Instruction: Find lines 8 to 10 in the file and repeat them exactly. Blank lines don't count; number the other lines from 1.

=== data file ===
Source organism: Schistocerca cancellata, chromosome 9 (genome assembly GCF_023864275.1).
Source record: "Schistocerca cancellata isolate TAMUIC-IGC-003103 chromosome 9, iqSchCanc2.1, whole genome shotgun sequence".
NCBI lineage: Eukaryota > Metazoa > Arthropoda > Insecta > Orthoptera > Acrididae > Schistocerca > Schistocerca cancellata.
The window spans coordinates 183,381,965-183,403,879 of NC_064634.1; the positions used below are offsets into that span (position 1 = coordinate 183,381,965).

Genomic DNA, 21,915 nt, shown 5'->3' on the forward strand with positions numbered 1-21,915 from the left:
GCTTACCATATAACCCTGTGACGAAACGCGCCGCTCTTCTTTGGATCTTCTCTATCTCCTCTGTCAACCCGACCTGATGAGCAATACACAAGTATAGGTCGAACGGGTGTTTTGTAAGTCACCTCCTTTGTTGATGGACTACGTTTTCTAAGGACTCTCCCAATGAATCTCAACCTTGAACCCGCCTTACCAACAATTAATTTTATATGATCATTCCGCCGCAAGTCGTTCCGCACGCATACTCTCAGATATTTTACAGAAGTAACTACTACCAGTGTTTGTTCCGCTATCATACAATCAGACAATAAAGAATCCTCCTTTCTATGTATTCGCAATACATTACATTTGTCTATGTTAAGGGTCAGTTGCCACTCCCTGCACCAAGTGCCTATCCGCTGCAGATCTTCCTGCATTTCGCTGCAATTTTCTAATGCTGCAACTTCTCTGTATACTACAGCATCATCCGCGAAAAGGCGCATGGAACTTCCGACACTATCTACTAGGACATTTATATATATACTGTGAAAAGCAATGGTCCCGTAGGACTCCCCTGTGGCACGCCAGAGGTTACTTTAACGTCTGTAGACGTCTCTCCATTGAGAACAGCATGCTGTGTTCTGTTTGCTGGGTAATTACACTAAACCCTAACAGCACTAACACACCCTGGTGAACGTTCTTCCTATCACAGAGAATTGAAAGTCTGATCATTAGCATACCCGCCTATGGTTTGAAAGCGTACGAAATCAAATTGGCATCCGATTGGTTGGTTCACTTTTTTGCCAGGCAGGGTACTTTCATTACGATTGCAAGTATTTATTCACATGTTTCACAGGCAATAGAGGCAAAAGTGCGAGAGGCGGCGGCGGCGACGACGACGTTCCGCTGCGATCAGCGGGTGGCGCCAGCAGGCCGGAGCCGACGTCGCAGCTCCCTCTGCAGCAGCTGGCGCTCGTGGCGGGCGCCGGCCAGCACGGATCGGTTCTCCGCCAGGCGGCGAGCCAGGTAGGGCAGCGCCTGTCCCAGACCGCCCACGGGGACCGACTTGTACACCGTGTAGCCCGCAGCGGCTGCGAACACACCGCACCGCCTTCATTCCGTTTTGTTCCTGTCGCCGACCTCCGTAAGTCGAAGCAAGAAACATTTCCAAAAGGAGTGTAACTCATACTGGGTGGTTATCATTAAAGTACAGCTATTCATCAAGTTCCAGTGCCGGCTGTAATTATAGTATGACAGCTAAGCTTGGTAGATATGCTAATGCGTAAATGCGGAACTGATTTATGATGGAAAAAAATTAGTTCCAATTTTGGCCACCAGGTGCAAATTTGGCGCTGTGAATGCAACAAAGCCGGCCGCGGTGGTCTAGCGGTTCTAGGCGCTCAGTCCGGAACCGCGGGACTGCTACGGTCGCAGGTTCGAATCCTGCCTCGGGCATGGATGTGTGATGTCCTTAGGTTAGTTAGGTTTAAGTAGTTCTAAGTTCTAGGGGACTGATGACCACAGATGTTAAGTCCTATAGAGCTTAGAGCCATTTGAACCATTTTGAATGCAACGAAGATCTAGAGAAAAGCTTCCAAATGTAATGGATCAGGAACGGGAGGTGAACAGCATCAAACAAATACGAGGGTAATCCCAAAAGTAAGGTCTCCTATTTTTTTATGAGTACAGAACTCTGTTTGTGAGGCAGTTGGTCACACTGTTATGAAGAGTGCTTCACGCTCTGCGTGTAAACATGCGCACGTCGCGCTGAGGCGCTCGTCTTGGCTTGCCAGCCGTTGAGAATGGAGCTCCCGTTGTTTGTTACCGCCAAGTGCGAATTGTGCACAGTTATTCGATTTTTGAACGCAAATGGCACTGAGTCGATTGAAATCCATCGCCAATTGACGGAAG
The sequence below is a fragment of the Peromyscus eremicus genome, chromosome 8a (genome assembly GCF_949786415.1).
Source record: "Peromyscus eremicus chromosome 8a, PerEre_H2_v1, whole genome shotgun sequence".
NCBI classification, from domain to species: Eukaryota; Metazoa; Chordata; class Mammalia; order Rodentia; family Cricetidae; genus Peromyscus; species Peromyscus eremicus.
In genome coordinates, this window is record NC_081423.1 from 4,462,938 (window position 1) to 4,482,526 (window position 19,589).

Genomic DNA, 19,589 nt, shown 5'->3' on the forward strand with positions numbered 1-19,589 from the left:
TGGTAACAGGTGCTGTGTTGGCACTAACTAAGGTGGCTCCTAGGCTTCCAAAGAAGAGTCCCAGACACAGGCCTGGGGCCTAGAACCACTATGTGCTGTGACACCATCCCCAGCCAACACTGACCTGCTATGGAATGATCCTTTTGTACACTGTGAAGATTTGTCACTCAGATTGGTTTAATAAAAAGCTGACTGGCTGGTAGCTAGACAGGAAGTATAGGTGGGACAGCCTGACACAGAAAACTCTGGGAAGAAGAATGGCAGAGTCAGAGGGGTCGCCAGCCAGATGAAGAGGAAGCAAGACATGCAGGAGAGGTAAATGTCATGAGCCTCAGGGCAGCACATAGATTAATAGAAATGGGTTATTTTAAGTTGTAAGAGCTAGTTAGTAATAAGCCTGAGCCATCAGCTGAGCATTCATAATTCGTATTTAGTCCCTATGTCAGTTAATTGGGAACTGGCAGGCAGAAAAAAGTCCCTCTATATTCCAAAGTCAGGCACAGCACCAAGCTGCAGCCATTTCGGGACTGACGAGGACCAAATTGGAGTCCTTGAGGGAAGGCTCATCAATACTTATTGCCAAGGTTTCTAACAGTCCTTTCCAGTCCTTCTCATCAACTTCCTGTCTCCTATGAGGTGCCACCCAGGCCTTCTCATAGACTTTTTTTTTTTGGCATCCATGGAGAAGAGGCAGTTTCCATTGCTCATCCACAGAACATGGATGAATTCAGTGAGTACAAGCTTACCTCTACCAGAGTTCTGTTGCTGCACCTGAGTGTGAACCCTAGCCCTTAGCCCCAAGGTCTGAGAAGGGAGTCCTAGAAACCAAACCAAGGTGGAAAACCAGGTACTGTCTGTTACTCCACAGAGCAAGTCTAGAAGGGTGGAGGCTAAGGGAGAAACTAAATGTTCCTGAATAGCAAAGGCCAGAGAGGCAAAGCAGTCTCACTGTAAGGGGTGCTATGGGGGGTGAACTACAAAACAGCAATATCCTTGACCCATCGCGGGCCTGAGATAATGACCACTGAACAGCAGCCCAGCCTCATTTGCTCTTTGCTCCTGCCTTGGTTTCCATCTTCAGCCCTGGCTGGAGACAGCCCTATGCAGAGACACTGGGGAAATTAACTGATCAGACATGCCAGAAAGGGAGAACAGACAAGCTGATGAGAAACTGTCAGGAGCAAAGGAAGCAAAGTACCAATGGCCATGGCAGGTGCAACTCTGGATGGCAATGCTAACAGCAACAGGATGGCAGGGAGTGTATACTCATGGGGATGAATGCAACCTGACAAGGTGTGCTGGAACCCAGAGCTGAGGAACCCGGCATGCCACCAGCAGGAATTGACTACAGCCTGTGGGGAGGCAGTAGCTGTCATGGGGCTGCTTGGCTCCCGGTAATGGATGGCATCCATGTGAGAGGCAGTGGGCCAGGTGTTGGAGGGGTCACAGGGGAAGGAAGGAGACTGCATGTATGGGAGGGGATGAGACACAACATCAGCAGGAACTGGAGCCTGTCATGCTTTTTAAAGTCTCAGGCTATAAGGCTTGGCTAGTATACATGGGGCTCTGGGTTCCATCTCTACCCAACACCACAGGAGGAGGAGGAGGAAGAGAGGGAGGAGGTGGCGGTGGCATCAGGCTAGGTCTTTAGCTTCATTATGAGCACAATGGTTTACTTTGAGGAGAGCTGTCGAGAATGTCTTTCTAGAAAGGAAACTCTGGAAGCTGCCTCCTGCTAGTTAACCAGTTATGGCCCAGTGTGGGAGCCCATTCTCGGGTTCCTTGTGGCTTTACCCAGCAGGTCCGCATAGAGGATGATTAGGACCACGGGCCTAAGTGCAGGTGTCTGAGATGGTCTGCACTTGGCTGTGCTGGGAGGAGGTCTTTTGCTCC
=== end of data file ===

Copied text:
Source record: "Peromyscus eremicus chromosome 8a, PerEre_H2_v1, whole genome shotgun sequence".
NCBI classification, from domain to species: Eukaryota; Metazoa; Chordata; class Mammalia; order Rodentia; family Cricetidae; genus Peromyscus; species Peromyscus eremicus.
In genome coordinates, this window is record NC_081423.1 from 4,462,938 (window position 1) to 4,482,526 (window position 19,589).